If you haven’t been to a farmers’ market or pick-your-own farm to buy Halloween pumpkins and squashes recently, you may not be aware of what the most fashionable fruits (yes, pumpkins are fruits) are wearing these days. It’s a far cry from that basic orange of the vast fields in the Charlie Brown “Great Pumpkin” movies of several decades ago. In some cases, the offerings are downright weird.
Almost every orb who’s anybody in the patch is sporting trendy, subtle designer shades like those shown above–think bleached oyster,stonewashed sage, peek-a-boo peach (below) or striated maize. Plain orange is considered just sooo unsubtle and ORDINARY these days!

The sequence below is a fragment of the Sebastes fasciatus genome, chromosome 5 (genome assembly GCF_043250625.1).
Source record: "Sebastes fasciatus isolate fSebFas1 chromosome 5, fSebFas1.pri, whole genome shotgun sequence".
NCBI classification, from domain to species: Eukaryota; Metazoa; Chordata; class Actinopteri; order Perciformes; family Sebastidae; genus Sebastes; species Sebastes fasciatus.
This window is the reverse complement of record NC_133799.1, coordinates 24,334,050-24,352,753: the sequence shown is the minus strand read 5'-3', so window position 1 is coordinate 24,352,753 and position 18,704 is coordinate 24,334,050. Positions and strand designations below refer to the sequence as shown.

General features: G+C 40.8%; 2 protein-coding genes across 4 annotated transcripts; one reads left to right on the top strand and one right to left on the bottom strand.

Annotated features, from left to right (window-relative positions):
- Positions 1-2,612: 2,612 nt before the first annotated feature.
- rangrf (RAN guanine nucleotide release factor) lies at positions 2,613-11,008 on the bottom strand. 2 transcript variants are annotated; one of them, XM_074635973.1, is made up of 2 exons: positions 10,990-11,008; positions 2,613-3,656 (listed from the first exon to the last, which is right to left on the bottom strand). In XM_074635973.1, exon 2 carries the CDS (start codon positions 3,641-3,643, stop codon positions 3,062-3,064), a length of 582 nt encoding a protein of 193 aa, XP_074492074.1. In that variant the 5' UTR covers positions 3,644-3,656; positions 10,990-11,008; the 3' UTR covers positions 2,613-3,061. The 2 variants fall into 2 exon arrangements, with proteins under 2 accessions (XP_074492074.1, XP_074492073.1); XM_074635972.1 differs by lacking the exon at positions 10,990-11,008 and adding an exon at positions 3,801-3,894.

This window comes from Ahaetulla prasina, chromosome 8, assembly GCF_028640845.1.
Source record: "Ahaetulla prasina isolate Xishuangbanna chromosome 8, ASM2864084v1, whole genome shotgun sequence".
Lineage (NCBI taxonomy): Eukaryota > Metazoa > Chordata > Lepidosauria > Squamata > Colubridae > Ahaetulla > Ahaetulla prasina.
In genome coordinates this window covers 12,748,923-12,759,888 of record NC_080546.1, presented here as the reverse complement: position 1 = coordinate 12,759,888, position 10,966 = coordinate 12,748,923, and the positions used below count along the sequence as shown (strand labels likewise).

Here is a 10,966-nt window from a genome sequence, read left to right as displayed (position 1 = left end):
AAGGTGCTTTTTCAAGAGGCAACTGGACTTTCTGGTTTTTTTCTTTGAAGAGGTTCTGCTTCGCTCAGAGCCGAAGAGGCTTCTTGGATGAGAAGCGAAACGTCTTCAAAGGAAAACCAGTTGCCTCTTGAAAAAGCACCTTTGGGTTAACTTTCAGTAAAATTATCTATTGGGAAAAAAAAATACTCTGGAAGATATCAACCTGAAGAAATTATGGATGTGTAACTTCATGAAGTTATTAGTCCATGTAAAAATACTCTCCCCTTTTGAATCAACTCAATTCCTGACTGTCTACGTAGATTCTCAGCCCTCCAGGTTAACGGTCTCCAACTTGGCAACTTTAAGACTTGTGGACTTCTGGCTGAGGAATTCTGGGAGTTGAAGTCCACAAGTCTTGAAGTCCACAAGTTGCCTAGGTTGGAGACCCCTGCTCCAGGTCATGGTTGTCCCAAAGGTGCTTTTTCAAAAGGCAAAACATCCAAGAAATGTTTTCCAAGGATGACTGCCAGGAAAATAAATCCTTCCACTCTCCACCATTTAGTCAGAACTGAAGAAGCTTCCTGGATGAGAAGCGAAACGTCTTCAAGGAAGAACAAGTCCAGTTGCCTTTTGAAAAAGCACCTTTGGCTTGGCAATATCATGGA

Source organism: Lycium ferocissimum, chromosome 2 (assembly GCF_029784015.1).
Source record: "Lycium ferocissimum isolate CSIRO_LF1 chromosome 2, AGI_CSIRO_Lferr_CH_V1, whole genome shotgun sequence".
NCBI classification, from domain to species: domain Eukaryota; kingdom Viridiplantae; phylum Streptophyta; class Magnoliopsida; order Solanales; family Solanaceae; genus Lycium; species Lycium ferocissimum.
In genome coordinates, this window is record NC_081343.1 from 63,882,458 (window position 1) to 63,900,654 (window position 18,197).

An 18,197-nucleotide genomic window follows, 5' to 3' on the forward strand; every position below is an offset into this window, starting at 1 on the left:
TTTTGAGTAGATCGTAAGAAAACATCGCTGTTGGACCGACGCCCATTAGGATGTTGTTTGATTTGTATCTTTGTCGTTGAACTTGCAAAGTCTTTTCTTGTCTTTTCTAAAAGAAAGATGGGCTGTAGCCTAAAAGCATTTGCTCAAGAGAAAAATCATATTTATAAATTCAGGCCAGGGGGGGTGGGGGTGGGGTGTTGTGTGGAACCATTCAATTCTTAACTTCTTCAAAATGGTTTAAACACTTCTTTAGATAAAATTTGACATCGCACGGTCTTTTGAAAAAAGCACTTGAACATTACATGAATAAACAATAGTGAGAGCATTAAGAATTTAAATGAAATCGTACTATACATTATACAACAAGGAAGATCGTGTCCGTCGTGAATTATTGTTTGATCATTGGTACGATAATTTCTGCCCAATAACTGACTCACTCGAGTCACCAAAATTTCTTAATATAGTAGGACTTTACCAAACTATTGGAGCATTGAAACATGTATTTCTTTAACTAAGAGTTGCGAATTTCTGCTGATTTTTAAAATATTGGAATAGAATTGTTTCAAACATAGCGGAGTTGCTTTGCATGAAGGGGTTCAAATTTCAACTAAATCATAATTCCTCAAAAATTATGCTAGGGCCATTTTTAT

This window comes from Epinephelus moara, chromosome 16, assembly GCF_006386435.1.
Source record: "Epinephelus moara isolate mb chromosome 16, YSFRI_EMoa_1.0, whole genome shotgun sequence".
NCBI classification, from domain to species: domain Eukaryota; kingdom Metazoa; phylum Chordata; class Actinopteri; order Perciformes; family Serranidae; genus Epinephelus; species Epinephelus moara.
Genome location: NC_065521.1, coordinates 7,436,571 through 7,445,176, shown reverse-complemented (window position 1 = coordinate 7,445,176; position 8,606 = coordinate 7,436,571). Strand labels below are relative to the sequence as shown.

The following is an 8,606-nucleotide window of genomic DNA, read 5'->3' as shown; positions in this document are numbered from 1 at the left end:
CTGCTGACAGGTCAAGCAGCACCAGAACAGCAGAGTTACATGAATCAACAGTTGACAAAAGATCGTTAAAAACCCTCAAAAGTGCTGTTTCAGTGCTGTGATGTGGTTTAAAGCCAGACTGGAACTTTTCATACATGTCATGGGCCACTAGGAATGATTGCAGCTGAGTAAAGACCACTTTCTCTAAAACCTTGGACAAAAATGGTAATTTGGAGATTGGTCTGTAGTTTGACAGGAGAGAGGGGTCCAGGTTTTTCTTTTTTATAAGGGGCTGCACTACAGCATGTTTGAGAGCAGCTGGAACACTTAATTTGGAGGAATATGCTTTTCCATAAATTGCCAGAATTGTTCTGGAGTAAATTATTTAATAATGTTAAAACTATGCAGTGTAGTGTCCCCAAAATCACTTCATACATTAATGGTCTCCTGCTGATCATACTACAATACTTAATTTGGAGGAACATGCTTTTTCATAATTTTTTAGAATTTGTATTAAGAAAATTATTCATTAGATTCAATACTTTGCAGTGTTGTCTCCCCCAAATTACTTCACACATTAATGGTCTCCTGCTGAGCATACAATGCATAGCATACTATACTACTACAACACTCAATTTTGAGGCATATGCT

And note that the smooth, unblemished skin that used to be deriguer for aspiring top models is passe. Lumps, bumps, and wrinkles are prized for lending character. Warts are in, the more the better! The one above right and second down on the left (quite a hot item now) has been aptly dubbed “peanut pumpkin” because it looks a lot like it’s been rolled in discarded peanut shells. The official name of this variety, a French heirloom from a southern town called Eysines, is Brodé Galeux d’Eysines; this translates as “embroidered with warts from Eysines.”